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I haven't been on the Forum for a long time! I have not been able to redo my kitchen floor yet for financial reasons, so I've suspended my research for a while. I'm still very interested to see which products other folks are having success with. The snap-together floating floor sound great; unfortunately I have "thickness" issues with whatever replacement floor I put in my kitchen because of the way the original installation was done. If I install anything that is too thick, my dishwasher will be trapped in place. Who knew it would be this complicated?

    Bookmark   May 24, 2009 at 10:12PM
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I'm a new member and have had cork flooring in the kitchen for years. It is every good thing everyone has been saying about it. I have a problem though, in that the finish has dulled and I would like to restore it. It is a floating floor and seems to have a 1/16" clear layer over the cork itself. I'd like to know if I can put polyurethane over this or should I just keep putting polish, that has to be stripped every couple of months, on it. Or if anyone has any other suggestions, I'd love to hear them.

    Bookmark   June 17, 2009 at 5:21PM
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Hey, I haven't been here for a while., been deck building and holy cow that is another subject.
Ok I have 2 dogs ,doberman and mutt. they run in and out of the house, I have 5-8 teenage boys that run in and out with them. Neither groups look at their feet before they come in the house.
I have had the floor down since 2004 or so, and it looks great.
I went with a click lock because the floor is on joists. we don't need to glue down. If it gets "scarred" you can screed the surface and re finish with a poly finish... i have read about it,. I haven't done it.
I found it on a "u" sort of site on line. Just click or set it and forget it. The pattern shows NO DIRT. I used a microfiber dampened with vinegar water whenever. the westhollow niagra is what I used. LOVE IT!!!! Have 8 boxes under the bed to do the bedroom next. Really.

    Bookmark   August 10, 2009 at 2:27PM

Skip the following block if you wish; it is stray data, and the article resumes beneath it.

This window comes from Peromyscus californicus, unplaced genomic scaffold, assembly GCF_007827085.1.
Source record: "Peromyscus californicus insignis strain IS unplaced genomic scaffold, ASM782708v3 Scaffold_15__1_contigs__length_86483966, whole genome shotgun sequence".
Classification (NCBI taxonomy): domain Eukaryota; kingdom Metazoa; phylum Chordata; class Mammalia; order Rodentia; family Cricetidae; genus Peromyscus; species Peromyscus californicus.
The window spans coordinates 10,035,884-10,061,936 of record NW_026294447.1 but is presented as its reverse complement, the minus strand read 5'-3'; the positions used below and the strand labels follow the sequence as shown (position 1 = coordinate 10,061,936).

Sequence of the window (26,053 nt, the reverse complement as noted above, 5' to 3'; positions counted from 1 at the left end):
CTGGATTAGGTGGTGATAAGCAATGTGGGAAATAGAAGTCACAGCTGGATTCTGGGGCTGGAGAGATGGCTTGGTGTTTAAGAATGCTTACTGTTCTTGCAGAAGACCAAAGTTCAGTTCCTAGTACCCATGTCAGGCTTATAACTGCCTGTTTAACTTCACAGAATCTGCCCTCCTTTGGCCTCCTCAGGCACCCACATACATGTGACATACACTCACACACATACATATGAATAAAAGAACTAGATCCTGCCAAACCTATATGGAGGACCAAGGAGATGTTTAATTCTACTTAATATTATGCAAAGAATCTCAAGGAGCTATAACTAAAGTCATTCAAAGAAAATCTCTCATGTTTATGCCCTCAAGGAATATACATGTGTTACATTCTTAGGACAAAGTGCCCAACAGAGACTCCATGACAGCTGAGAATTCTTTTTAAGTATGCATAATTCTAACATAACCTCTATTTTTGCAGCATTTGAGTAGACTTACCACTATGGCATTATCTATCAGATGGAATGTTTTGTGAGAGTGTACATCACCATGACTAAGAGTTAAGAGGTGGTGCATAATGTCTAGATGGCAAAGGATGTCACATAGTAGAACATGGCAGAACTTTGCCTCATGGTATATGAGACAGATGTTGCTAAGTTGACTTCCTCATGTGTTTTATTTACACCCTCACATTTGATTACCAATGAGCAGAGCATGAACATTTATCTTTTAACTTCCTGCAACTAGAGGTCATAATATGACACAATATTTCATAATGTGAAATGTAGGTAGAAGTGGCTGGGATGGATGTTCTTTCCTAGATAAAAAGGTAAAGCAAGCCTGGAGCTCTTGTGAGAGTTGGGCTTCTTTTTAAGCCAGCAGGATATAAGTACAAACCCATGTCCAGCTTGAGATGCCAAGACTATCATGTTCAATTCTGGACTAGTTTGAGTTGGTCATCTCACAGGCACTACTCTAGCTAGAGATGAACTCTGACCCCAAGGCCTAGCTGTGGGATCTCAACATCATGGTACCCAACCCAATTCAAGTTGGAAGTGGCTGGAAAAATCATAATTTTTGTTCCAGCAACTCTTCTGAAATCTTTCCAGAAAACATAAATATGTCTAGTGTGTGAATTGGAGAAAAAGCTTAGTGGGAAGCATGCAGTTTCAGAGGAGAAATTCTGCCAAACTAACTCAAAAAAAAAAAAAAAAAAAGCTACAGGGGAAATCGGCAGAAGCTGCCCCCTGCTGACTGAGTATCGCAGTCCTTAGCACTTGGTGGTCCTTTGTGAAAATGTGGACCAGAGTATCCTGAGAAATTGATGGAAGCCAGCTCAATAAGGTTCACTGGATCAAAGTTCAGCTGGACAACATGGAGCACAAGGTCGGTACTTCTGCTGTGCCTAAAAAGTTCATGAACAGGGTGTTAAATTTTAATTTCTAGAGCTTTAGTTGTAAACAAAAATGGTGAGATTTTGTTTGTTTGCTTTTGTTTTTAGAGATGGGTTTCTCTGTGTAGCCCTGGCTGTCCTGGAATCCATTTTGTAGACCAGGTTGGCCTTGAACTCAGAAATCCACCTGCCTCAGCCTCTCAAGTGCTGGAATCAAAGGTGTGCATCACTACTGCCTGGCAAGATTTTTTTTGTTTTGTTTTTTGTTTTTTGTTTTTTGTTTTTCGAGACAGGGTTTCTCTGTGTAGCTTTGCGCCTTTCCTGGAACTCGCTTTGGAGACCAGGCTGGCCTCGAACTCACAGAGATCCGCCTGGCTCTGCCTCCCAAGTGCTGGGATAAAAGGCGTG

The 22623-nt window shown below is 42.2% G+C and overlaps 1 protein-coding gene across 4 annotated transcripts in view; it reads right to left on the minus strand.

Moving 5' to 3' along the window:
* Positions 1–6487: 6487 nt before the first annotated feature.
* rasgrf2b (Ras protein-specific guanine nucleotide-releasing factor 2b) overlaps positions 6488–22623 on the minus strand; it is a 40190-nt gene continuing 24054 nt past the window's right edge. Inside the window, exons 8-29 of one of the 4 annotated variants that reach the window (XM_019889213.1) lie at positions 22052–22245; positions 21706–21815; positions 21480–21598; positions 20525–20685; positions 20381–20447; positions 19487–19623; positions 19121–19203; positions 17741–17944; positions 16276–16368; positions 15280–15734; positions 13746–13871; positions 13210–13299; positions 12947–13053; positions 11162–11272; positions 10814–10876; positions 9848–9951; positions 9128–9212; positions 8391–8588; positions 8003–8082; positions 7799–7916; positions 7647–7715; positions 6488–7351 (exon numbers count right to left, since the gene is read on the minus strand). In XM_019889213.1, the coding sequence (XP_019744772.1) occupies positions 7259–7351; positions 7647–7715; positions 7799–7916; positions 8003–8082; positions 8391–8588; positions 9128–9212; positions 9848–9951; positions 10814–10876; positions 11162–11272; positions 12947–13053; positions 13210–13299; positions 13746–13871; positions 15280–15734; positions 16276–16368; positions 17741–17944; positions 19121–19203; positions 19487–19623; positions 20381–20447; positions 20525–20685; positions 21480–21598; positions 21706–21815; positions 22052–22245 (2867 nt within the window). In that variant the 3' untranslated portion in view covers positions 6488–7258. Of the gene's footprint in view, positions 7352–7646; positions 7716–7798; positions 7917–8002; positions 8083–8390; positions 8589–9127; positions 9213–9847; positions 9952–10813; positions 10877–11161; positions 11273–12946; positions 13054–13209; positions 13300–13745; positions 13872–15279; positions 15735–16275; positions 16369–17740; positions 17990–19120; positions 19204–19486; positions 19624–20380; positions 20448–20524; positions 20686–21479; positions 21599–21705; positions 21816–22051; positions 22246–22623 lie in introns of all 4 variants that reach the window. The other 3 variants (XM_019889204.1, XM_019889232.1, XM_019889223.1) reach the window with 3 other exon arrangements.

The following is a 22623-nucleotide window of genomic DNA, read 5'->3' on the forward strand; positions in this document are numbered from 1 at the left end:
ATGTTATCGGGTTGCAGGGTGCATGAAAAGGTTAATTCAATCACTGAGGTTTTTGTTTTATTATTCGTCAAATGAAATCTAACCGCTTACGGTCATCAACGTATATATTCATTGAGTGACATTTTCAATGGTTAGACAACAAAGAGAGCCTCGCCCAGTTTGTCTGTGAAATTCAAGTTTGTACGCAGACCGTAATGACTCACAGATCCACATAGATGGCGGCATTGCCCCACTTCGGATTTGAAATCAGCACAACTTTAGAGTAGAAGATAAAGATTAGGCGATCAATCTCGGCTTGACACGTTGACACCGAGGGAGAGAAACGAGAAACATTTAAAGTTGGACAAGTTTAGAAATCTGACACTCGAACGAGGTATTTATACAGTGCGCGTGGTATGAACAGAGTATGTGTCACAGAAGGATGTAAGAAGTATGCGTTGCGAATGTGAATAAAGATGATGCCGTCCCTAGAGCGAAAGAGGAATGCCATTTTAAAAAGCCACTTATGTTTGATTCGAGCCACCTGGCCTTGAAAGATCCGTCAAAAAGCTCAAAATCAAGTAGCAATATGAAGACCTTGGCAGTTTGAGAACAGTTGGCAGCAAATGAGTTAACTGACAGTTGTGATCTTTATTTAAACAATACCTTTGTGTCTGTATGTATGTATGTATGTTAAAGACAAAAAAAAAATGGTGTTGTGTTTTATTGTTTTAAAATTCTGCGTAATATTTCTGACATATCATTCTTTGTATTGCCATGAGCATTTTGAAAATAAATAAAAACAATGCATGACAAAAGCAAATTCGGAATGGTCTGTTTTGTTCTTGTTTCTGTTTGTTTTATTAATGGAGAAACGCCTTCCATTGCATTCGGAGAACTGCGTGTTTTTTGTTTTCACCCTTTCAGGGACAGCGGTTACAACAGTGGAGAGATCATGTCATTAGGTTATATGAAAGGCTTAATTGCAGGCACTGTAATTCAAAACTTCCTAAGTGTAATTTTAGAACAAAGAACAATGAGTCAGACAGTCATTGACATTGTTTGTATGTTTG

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We've completed our remodel 4 months ago, and installed 3/8" cork glued on concrete (for radiant heat). It is great, feels good to walk on, and maintenance has been simple. So far, we had a few small scratches, but you can't notice them. If you are going with glue-on-concrete method, make sure to get a good installer that will make your floors level. We have one 3yo, and many playgroups run through our house every week.

A great bathroom compement for cork floor are Cor-Terra rubber/cork tiles for the bathroom. We are really happy with them, very grippy, and beautriful.

    Bookmark   August 31, 2009 at 3:46PM
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Did anyone used cork flooring for stairs? I wonder if it is slip resistant. Would I need to get carpet/ rug over the stairs? I am also considering cork flooring in bedrooms and in our basement. Anything to watch for? Any off gassing due to finishes and glues? Thank you! Happy New Year!

    Bookmark   December 31, 2009 at 11:34PM
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Hi, there's some interesting posts here about cork's durability. I'm very intrigued - because I've been concerned it would be damaged.

My other question - is whether anyone has seen cork flooring that does not have a yellow shade to it. I'm planning a remodel - but with beige tones.

    Bookmark   May 9, 2010 at 5:56PM
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We are planning to remodel our kitchen as a winter project & I am very interested in cork flooring for a few reasons. The 2 big reasons are insulation factor to limit noise & not have an ice cold floor. I have been reading alot of reviews & have found lots of the same pros & cons of cork flooring but I have not found very much information about how geographical location might effect the cork flooring. We live in interior Alaska where the summer can be very wet & the winters are extremley dry & cold seeing temperatures of -50 plus. Does anybody have any experience with cork flooring in an area with similar weather/temperatures?

    Bookmark   October 30, 2012 at 8:07PM
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Has anyone else had problems with off-gassing. We spent a lot of money on cork floors for our church, and now have people with chemical sensitivities who are getting sick if they come to church. We have been told that cork floors need to be removed if we don't want to loose our parishoners, who are now worshipping outside when it is warm enough, and not coming at all when it is cold. We had hoped that the off-gassing would lessen in a few months, but it was installed months and months ago and is still making people sick.

    Bookmark   February 23, 2014 at 8:18AM
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Please let us know if you used glue down tiles or floating floor click planks, and the brand if you are comfortable sharing this information.
I am considering glue down tiles but some types of glue can be very toxic

    Bookmark   March 16, 2014 at 10:19AM
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Hi ProfWilliams,
I am trying to figure out a quality brand of cork tile to go with for my kitchen and would love to know what brand and type of cork flooring you have in your home, and where you purchased it! Thank you for any info you can provide!

    Bookmark   April 1, 2014 at 6:46PM